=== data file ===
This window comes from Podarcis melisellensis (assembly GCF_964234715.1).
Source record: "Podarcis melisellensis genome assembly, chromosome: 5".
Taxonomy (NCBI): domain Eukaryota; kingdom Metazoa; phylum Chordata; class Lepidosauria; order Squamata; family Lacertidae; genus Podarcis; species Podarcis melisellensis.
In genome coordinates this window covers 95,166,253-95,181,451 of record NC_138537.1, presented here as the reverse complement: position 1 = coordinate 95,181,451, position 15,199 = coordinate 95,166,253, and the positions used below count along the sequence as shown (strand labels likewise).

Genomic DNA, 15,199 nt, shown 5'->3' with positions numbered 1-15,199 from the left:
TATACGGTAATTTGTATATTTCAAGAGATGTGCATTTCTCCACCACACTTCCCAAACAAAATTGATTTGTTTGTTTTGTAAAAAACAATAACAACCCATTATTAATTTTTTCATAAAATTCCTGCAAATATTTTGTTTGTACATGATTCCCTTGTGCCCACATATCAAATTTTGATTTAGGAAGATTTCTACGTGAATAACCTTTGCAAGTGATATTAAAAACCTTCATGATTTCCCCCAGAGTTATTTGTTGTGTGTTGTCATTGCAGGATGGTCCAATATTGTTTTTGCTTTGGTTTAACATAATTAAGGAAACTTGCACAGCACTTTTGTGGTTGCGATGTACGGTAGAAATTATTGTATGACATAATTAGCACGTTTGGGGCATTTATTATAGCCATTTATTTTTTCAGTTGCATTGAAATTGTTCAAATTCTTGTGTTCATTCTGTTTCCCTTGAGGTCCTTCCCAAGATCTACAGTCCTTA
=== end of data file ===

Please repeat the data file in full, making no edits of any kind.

This window comes from Podarcis melisellensis (assembly GCF_964234715.1).
Source record: "Podarcis melisellensis genome assembly, chromosome: 5".
Taxonomy (NCBI): domain Eukaryota; kingdom Metazoa; phylum Chordata; class Lepidosauria; order Squamata; family Lacertidae; genus Podarcis; species Podarcis melisellensis.
In genome coordinates this window covers 95,166,253-95,181,451 of record NC_138537.1, presented here as the reverse complement: position 1 = coordinate 95,181,451, position 15,199 = coordinate 95,166,253, and the positions used below count along the sequence as shown (strand labels likewise).

Genomic DNA, 15,199 nt, shown 5'->3' with positions numbered 1-15,199 from the left:
TATACGGTAATTTGTATATTTCAAGAGATGTGCATTTCTCCACCACACTTCCCAAACAAAATTGATTTGTTTGTTTTGTAAAAAACAATAACAACCCATTATTAATTTTTTCATAAAATTCCTGCAAATATTTTGTTTGTACATGATTCCCTTGTGCCCACATATCAAATTTTGATTTAGGAAGATTTCTACGTGAATAACCTTTGCAAGTGATATTAAAAACCTTCATGATTTCCCCCAGAGTTATTTGTTGTGTGTTGTCATTGCAGGATGGTCCAATATTGTTTTTGCTTTGGTTTAACATAATTAAGGAAACTTGCACAGCACTTTTGTGGTTGCGATGTACGGTAGAAATTATTGTATGACATAATTAGCACGTTTGGGGCATTTATTATAGCCATTTATTTTTTCAGTTGCATTGAAATTGTTCAAATTCTTGTGTTCATTCTGTTTCCCTTGAGGTCCTTCCCAAGATCTACAGTCCTTA